Why the impact of COVID-19 on Algeria and Morocco’s economies is different
Both Algeria and Morocco present statistics that show a situation that is similar, although with a higher mortality rate in Algeria. Morocco has set up a special COVID-19 fund endowed with nearly $3.37 billion, financed by the State and the private sector. Algeria has done the same, providing direct support to its population. In Algeria, the unemployment rate has risen from 15% to 27%.
Just as France and Germany cannot escape the comparison of their economic and health policies, in the Maghreb, Morocco and Algeria, two emerging economic powers, are often opposed in their approaches to the management of the COVID-19 pandemic. The issue is a sensitive one, as shown by the controversy sparked by the remarks of Dr Matshidiso Moeti, WHO Regional Director for Africa, who at a press conference ranked Algeria among the three high incidence countries in Africa.
In response to what is described as “gross misconduct”, the Algerian Scientific Committee in charge of the pandemic, “denied en bloc the conclusions of the regional director,” describing her position as “exceeding her prerogatives, which could be driven by selective considerations, rejected in substance and form”. It should be noted that Morocco is not part of the WHO Africa Division but rather of the WHO Eastern Mediterranean Region.
Read more about the economic impact of the COVID-19 pandemic in Morocco and Algeria and discover the most important business headlines with our companion app, Born2Invest.
Figures that speak for themselves
Both countries present statistics that show a situation that is almost similar, although with a higher mortality rate in one. As of June 16th, Algeria had approximately 11,031 COVID-19 positive cases, including 777 deaths. Morocco had 8,885 positive cases, including 212 deaths.
With a population of 42 million and 36 million respectively, Algeria and Morocco very early on implemented restrictive measures financed by the reserves accumulated thanks to the oil windfall in one country and by the proceeds of exports of phosphates, goods, and services in the other. The Cherifian kingdom decreed the general confinement on March 17th, its eastern neighbor preferring to isolate first Blida, the epicenter of the epidemic, before extending the confinement to four provinces.
The approach to deconfinement is just as different between the two nations, with Algiers having decided to maintain partial containment while easing the curfew in most of the country, while Morocco has postponed the lifting of restrictions until July 10th. In Algeria, partial confinement at home remains mandatory in 29 of the country’s 48 wilayas (prefectures), including Algiers. In Morocco, the country is divided into two zones, the first representing large cities, kept in a confined situation, and the rest of the country made up of rural localities, completely deconfined.
Both countries have adopted the same health approach by requisitioning locally produced chloroquine, reactivating production sites and bringing themselves into line with Professor Didier Raoult. For $0.31 (40 dinars) you can get a mask (compulsory wearing since May 24th) in Algeria. The country is targeting 10 million units per month, counting on 75,000 artisans and housewives. In Morocco, the mask, which is also compulsory, is sold at $0.22. The kingdom, which has grown rapidly to more than 5 million units, is positioned for export to Europe and Africa. Thus, 8 million masks and 30,000 liters of gels were transported to 15 “friendly countries” on the other side of the Sahara.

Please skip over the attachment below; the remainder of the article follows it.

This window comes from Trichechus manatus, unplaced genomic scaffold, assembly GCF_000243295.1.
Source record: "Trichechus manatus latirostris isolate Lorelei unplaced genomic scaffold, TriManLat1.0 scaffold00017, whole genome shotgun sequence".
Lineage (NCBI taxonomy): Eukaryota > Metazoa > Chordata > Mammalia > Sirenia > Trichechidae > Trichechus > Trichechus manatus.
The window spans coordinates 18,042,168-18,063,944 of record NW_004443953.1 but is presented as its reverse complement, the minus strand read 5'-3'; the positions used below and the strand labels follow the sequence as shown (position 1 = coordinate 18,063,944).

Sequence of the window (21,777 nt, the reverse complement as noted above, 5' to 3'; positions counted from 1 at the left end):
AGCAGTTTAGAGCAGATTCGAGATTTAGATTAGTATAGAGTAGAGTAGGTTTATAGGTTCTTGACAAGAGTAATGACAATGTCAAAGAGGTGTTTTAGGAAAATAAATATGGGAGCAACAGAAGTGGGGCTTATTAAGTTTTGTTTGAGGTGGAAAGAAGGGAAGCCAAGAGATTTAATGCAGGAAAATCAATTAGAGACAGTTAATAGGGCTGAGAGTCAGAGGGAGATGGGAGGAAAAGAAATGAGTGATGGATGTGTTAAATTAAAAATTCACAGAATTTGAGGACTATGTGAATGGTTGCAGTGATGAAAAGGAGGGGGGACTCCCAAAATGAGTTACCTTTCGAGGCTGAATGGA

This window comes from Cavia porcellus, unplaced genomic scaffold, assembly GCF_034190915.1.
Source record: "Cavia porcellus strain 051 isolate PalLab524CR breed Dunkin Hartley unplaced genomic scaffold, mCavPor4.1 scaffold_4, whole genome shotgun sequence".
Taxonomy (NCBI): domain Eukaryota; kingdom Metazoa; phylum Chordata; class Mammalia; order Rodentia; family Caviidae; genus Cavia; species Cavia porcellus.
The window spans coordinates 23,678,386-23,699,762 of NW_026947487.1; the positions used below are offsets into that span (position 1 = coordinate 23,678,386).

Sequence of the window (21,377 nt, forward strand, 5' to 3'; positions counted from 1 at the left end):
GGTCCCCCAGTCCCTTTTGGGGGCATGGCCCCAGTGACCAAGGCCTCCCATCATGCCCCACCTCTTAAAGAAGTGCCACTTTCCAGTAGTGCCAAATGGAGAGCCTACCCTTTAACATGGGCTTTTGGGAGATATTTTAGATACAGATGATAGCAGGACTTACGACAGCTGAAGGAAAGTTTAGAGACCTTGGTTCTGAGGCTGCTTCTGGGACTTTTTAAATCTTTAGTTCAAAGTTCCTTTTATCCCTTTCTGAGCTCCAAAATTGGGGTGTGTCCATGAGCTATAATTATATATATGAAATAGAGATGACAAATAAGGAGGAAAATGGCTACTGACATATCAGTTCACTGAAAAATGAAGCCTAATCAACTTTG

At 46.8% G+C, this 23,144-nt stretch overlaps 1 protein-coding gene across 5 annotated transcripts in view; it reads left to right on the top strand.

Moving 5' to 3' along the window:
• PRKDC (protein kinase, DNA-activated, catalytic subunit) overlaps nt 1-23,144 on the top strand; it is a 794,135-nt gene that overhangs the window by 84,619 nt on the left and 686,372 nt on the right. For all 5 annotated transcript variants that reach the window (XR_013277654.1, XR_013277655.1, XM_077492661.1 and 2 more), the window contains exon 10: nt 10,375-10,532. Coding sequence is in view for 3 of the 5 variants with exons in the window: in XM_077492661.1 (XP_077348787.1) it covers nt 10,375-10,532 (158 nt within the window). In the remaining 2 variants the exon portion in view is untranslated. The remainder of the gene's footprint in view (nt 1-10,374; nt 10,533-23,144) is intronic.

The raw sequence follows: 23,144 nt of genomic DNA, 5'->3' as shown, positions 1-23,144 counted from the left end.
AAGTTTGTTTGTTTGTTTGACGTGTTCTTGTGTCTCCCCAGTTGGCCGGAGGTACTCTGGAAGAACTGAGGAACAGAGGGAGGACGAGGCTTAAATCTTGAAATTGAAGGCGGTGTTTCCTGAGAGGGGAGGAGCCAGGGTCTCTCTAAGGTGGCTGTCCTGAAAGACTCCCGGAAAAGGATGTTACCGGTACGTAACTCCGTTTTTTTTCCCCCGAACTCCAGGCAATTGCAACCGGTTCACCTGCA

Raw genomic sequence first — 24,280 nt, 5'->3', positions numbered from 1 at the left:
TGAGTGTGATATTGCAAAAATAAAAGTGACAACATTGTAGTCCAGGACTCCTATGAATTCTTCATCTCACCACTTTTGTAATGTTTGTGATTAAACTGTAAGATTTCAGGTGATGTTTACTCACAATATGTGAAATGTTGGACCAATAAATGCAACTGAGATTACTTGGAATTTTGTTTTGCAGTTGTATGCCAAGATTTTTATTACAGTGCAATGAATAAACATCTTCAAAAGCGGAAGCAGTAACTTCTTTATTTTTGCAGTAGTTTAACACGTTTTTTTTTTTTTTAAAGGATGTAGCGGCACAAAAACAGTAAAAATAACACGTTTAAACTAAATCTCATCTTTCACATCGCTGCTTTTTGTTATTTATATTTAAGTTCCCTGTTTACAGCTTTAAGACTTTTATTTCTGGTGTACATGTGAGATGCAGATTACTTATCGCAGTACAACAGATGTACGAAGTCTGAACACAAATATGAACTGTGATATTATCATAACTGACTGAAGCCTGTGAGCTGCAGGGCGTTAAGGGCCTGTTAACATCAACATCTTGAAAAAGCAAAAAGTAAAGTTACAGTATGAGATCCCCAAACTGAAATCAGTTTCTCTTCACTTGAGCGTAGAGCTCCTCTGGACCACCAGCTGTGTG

Algeria and Morocco have adopted measures to support the private sector and the poor
Morocco has set up a special COVID-19 fund endowed with nearly $3.37 billion (€3 billion), financed by the State and the private sector. Algeria has done the same, providing direct support to its population.
While Algeria, faithful to its guideline, refuses to appeal to the IMF, preferring to drain 50% of the state’s operating budget, Morocco has for the first time requested a precautionary and liquidity line from the International Monetary Fund to the tune of $3 billion.
According to IMF forecasts, Algeria is expected to experience a 5.2% recession in 2020. Morocco is expected to experience its worst recession since 1996 in 2020, with a contraction of more than 5% of its GDP, due to the COVID-19 pandemic but also to low agricultural output, the Central Bank of the Kingdom announced on June 16th.
On the labor market, the Moroccan Central Bank, on the basis of a survey by the Office of the High Commissioner for Planning (HCP), also reported the destruction of nearly “726,000 jobs, or 20 percent of the workforce of organized enterprises.” In Algeria, the unemployment rate has risen from 15% to 27%, opening the door, as in Morocco, to economic stimulus policies based on employment.
(Featured image by kollynlund via Pixabay)
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First published in Financial Afrik, a third-party contributor translated and adapted the article from the original. In case of discrepancy, the original will prevail.
Although we made reasonable efforts to provide accurate translations, some parts may be incorrect. Born2Invest assumes no responsibility for errors, omissions or ambiguities in the translations provided on this website. Any person or entity relying on translated content does so at their own risk. Born2Invest is not responsible for losses caused by such reliance on the accuracy or reliability of translated information. If you wish to report an error or inaccuracy in the translation, we encourage you to contact us.
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